Fire and Water: Wildfire preparedness is important for people and rivers.

We must adopt up-to- date fire preparedness and wildfire fighting strategies into river management plans.

Oregon and California are having their worst wildfire seasons on record causing incredible devastation, tragic loss of life and measurable public health threats from smoke. Because of the most recent fires I have friends, family members, and colleagues who have lost their homes. As the fires still burn, we all must support grieving and dislocated communities and the firefighters risking their lives.  

Living in Portland, my wife and two kids have luckily been spared the worst of the impacts, but like millions of people on the west coast have experienced days or weeks of toxics air quality advisories. According the monitor nearest to our house our air quality was literally off the charts, above the EPA’s “Hazardous” air quality category for three days. Because of health concerns for our young kids we left the city and headed to find clean air at the Oregon coast. Unfortunately with the effects of climate change, these events seem to be becoming routine.  

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Fire has always been a natural part of the landscape in the forests across our region, but we are now in a new era of “megafires.” On our National Forests, a century of forest fire suppression, the push to grow high densities of trees in large plantation-like mono-cultures, and especially, changing climatic conditions have led to drier and hotter weather patterns and created more combustible conditions. The larger and hotter forest fires that result can have significant impacts on forest health, rivers, water quality, and local communities. 

In Oregon, the worst of the most recent fires occurred in the watersheds of some of the highest value rivers, the McKenzie, the Molalla and North Santiam that are designated as national Wild and Scenic Rivers. These rivers provide drinking water to communities downstream, provide habitat to abundant salmon and steelhead runs, and supports outstanding upland and instream recreation. Once the fires are out, these rivers are likely to look, very different and like the communities along their banks will need our help.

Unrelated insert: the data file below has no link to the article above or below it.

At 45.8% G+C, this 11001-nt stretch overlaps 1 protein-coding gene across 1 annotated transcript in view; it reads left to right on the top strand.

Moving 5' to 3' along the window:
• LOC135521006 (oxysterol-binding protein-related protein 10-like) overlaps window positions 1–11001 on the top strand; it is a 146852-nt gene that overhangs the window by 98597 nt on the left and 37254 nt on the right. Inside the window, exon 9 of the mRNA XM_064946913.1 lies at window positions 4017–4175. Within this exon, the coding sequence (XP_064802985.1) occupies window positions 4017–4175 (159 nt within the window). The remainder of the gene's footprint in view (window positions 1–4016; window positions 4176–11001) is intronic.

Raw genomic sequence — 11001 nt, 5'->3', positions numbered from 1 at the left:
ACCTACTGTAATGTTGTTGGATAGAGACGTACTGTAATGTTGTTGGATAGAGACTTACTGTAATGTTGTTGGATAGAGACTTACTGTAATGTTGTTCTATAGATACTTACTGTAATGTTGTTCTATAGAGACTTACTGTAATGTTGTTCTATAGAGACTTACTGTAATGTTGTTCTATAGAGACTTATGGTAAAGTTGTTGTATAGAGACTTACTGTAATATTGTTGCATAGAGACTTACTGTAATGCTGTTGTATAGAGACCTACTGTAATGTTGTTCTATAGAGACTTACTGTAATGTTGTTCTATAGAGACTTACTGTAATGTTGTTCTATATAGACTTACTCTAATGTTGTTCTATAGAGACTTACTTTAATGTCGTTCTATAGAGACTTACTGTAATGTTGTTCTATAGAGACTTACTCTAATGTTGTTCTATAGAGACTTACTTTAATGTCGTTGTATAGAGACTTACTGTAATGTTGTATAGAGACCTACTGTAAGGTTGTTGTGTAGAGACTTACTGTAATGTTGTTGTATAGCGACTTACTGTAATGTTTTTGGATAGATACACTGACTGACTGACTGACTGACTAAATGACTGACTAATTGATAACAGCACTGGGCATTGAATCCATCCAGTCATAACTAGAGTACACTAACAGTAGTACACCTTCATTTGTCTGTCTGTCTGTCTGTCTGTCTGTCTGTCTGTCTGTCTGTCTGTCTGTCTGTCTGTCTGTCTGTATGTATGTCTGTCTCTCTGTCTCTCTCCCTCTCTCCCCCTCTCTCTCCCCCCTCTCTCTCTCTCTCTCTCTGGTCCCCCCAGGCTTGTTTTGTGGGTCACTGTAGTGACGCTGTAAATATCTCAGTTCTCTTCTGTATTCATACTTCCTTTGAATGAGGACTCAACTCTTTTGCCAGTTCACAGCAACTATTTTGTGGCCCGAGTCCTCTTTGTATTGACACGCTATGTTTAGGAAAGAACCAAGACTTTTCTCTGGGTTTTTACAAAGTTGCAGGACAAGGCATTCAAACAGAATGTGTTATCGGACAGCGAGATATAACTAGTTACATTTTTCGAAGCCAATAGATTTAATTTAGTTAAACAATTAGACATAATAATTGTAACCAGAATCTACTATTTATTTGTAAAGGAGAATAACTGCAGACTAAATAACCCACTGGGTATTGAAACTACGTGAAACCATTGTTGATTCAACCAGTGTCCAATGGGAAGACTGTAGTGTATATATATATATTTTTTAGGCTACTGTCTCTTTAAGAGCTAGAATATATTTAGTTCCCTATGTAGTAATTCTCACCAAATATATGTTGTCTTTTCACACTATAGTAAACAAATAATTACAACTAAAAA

Thankfully Wild and Scenic River designations and associated river management plans allow for flexibility to prepare and fight fire for the benefit of people and the river itself. As communities work to protect their rivers as Wild and Scenic in Oregon and elsewhere, we must adopt up-to- date fire preparedness and wildfire fighting strategies into river management plans.  

Prescribed fire at Murphy Meadow in 2015 | Photo by Julie Fair
Prescribed fire at Murphy Meadow in 2015 | Photo by
Julie Fair

Congress is weighing in as well and is already considering strategies to combat these kinds of fires on public lands. Senators Ron Wyden, Maria Cantwell and Joe Manchin have introduced a commonsense bill, the National Prescribed Burn Act of 2020, to expedite the use of prescribed burns that mimic natural processes to reduce fire risk before fires start—exactly the kind of scientifically sound and proactive approach we need that would help reduce risk and improve watershed health.  

We should be wary of other proposals that are using wildfires as a way to blame federal land managers and repackage bad ideas simply to log more without environmental review which would harm rivers and not even reduce fire risk in areas that need it most, where wildlands and developed areas meet or wildland urban interface.  

The science on the effects of logging on the fragile post-fire landscape clearly shows dramatic increases in the amount and duration of harmful sediment in streams and rivers compared to watersheds that are left alone to recover.  Some simple rules can help reduce harm to water quality and salmon habitat. This includes staying away from streamside areas and staying off of steep slopes prone to soil erosion and landslides that once triggered can dump too much sediment into streams over an extended period of years. It is vitally important to avoid creating new roads and decommission any temporary roads that are often the largest contributor to harmful amounts of stream sediment. 

As we craft responses to future wildfires that will inevitably occur, we must better integrate sound fire preparedness strategies into our existing conservation tools while staying committed to protecting the most valuable natural resources that come from our forests: clean drinking water, fish and wildlife habitat, and outdoor recreation.  

Here in Oregon, the good news is that it’s started to rain.